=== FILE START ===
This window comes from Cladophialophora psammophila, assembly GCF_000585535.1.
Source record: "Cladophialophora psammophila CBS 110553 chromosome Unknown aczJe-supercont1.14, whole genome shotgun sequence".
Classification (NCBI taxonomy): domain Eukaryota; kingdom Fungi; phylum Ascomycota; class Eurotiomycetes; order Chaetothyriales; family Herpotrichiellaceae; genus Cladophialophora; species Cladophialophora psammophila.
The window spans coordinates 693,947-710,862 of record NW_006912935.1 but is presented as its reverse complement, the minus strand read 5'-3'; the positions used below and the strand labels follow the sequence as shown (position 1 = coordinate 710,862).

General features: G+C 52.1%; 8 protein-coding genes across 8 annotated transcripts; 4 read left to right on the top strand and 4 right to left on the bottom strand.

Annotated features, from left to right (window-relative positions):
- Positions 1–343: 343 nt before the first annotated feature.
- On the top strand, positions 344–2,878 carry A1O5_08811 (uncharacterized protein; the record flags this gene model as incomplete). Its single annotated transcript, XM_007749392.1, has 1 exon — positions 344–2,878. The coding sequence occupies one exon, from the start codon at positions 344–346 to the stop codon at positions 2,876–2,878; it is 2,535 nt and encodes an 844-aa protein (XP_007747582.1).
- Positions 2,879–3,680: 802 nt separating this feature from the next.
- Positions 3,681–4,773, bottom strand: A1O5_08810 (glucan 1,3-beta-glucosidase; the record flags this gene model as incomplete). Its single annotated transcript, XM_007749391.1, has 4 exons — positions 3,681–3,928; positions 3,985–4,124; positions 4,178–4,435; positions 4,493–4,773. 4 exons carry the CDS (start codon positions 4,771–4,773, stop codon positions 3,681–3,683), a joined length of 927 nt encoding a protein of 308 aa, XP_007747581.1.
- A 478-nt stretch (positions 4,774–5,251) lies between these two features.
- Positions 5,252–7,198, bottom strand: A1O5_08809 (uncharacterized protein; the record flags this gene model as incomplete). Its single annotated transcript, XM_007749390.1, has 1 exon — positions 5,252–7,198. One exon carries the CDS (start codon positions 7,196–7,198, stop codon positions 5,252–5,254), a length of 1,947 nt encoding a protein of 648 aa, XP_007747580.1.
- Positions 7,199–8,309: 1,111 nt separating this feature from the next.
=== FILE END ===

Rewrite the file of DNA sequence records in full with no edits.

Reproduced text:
This window comes from Cladophialophora psammophila, assembly GCF_000585535.1.
Source record: "Cladophialophora psammophila CBS 110553 chromosome Unknown aczJe-supercont1.14, whole genome shotgun sequence".
Classification (NCBI taxonomy): domain Eukaryota; kingdom Fungi; phylum Ascomycota; class Eurotiomycetes; order Chaetothyriales; family Herpotrichiellaceae; genus Cladophialophora; species Cladophialophora psammophila.
The window spans coordinates 693,947-710,862 of record NW_006912935.1 but is presented as its reverse complement, the minus strand read 5'-3'; the positions used below and the strand labels follow the sequence as shown (position 1 = coordinate 710,862).

General features: G+C 52.1%; 8 protein-coding genes across 8 annotated transcripts; 4 read left to right on the top strand and 4 right to left on the bottom strand.

Annotated features, from left to right (window-relative positions):
- Positions 1–343: 343 nt before the first annotated feature.
- On the top strand, positions 344–2,878 carry A1O5_08811 (uncharacterized protein; the record flags this gene model as incomplete). Its single annotated transcript, XM_007749392.1, has 1 exon — positions 344–2,878. The coding sequence occupies one exon, from the start codon at positions 344–346 to the stop codon at positions 2,876–2,878; it is 2,535 nt and encodes an 844-aa protein (XP_007747582.1).
- Positions 2,879–3,680: 802 nt separating this feature from the next.
- Positions 3,681–4,773, bottom strand: A1O5_08810 (glucan 1,3-beta-glucosidase; the record flags this gene model as incomplete). Its single annotated transcript, XM_007749391.1, has 4 exons — positions 3,681–3,928; positions 3,985–4,124; positions 4,178–4,435; positions 4,493–4,773. 4 exons carry the CDS (start codon positions 4,771–4,773, stop codon positions 3,681–3,683), a joined length of 927 nt encoding a protein of 308 aa, XP_007747581.1.
- A 478-nt stretch (positions 4,774–5,251) lies between these two features.
- Positions 5,252–7,198, bottom strand: A1O5_08809 (uncharacterized protein; the record flags this gene model as incomplete). Its single annotated transcript, XM_007749390.1, has 1 exon — positions 5,252–7,198. One exon carries the CDS (start codon positions 7,196–7,198, stop codon positions 5,252–5,254), a length of 1,947 nt encoding a protein of 648 aa, XP_007747580.1.
- Positions 7,199–8,309: 1,111 nt separating this feature from the next.